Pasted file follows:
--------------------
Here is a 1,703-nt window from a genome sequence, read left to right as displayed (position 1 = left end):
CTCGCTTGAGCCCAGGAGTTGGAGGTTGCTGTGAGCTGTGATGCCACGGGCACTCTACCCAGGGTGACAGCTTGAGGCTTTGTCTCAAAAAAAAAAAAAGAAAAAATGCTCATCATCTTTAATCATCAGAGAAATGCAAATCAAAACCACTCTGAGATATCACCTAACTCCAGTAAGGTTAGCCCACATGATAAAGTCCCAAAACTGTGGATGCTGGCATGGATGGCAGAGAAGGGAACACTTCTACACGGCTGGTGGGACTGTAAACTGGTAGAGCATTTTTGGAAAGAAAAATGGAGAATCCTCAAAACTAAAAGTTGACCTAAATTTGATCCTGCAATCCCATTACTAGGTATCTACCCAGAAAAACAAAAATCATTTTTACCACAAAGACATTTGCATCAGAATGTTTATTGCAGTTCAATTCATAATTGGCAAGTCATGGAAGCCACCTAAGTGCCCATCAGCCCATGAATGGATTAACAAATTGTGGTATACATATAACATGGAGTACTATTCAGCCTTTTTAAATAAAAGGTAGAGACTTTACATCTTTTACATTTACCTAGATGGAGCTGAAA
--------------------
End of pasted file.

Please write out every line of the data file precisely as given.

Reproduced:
Here is a 1,703-nt window from a genome sequence, read left to right as displayed (position 1 = left end):
CTCGCTTGAGCCCAGGAGTTGGAGGTTGCTGTGAGCTGTGATGCCACGGGCACTCTACCCAGGGTGACAGCTTGAGGCTTTGTCTCAAAAAAAAAAAAAGAAAAAATGCTCATCATCTTTAATCATCAGAGAAATGCAAATCAAAACCACTCTGAGATATCACCTAACTCCAGTAAGGTTAGCCCACATGATAAAGTCCCAAAACTGTGGATGCTGGCATGGATGGCAGAGAAGGGAACACTTCTACACGGCTGGTGGGACTGTAAACTGGTAGAGCATTTTTGGAAAGAAAAATGGAGAATCCTCAAAACTAAAAGTTGACCTAAATTTGATCCTGCAATCCCATTACTAGGTATCTACCCAGAAAAACAAAAATCATTTTTACCACAAAGACATTTGCATCAGAATGTTTATTGCAGTTCAATTCATAATTGGCAAGTCATGGAAGCCACCTAAGTGCCCATCAGCCCATGAATGGATTAACAAATTGTGGTATACATATAACATGGAGTACTATTCAGCCTTTTTAAATAAAAGGTAGAGACTTTACATCTTTTACATTTACCTAGATGGAGCTGAAA